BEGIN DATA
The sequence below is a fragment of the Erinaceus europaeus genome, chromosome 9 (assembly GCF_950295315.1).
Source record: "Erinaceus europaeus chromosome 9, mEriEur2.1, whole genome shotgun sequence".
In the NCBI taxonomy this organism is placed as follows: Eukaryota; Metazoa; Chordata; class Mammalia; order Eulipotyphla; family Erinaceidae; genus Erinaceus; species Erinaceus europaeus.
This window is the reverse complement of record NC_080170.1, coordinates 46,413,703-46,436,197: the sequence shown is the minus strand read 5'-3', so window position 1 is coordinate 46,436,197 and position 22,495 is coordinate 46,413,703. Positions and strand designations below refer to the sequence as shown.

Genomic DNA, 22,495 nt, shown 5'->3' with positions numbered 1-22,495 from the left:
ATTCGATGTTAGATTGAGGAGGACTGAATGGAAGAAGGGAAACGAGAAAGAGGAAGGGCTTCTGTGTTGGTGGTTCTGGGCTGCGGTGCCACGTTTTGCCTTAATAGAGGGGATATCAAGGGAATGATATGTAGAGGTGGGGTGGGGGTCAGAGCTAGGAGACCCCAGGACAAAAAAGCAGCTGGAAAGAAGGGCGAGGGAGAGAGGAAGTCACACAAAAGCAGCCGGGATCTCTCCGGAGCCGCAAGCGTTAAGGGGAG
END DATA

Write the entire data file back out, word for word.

The sequence below is a fragment of the Erinaceus europaeus genome, chromosome 9 (assembly GCF_950295315.1).
Source record: "Erinaceus europaeus chromosome 9, mEriEur2.1, whole genome shotgun sequence".
In the NCBI taxonomy this organism is placed as follows: Eukaryota; Metazoa; Chordata; class Mammalia; order Eulipotyphla; family Erinaceidae; genus Erinaceus; species Erinaceus europaeus.
This window is the reverse complement of record NC_080170.1, coordinates 46,413,703-46,436,197: the sequence shown is the minus strand read 5'-3', so window position 1 is coordinate 46,436,197 and position 22,495 is coordinate 46,413,703. Positions and strand designations below refer to the sequence as shown.

Genomic DNA, 22,495 nt, shown 5'->3' with positions numbered 1-22,495 from the left:
ATTCGATGTTAGATTGAGGAGGACTGAATGGAAGAAGGGAAACGAGAAAGAGGAAGGGCTTCTGTGTTGGTGGTTCTGGGCTGCGGTGCCACGTTTTGCCTTAATAGAGGGGATATCAAGGGAATGATATGTAGAGGTGGGGTGGGGGTCAGAGCTAGGAGACCCCAGGACAAAAAAGCAGCTGGAAAGAAGGGCGAGGGAGAGAGGAAGTCACACAAAAGCAGCCGGGATCTCTCCGGAGCCGCAAGCGTTAAGGGGAG